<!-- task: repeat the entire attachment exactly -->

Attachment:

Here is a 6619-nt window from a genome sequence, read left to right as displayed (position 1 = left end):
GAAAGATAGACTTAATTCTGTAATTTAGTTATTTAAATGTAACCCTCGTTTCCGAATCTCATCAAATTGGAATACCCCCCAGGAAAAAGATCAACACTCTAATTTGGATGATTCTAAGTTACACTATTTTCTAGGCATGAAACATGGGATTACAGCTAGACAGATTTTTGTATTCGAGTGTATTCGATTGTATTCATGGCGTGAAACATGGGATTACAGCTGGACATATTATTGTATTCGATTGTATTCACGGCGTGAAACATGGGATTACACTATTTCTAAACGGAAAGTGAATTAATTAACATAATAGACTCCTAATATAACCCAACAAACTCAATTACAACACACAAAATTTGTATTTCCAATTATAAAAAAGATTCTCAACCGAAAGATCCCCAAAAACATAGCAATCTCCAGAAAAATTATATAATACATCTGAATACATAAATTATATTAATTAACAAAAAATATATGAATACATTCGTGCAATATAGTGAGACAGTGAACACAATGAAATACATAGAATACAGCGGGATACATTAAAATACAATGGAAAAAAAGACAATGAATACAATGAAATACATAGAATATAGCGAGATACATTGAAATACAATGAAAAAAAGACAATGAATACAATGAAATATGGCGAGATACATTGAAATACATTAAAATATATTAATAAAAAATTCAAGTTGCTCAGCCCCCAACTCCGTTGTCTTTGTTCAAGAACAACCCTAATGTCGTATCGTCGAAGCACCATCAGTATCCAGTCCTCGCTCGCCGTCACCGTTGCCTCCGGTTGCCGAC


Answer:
Here is a 6619-nt window from a genome sequence, read left to right as displayed (position 1 = left end):
GAAAGATAGACTTAATTCTGTAATTTAGTTATTTAAATGTAACCCTCGTTTCCGAATCTCATCAAATTGGAATACCCCCCAGGAAAAAGATCAACACTCTAATTTGGATGATTCTAAGTTACACTATTTTCTAGGCATGAAACATGGGATTACAGCTAGACAGATTTTTGTATTCGAGTGTATTCGATTGTATTCATGGCGTGAAACATGGGATTACAGCTGGACATATTATTGTATTCGATTGTATTCACGGCGTGAAACATGGGATTACACTATTTCTAAACGGAAAGTGAATTAATTAACATAATAGACTCCTAATATAACCCAACAAACTCAATTACAACACACAAAATTTGTATTTCCAATTATAAAAAAGATTCTCAACCGAAAGATCCCCAAAAACATAGCAATCTCCAGAAAAATTATATAATACATCTGAATACATAAATTATATTAATTAACAAAAAATATATGAATACATTCGTGCAATATAGTGAGACAGTGAACACAATGAAATACATAGAATACAGCGGGATACATTAAAATACAATGGAAAAAAAGACAATGAATACAATGAAATACATAGAATATAGCGAGATACATTGAAATACAATGAAAAAAAGACAATGAATACAATGAAATATGGCGAGATACATTGAAATACATTAAAATATATTAATAAAAAATTCAAGTTGCTCAGCCCCCAACTCCGTTGTCTTTGTTCAAGAACAACCCTAATGTCGTATCGTCGAAGCACCATCAGTATCCAGTCCTCGCTCGCCGTCACCGTTGCCTCCGGTTGCCGAC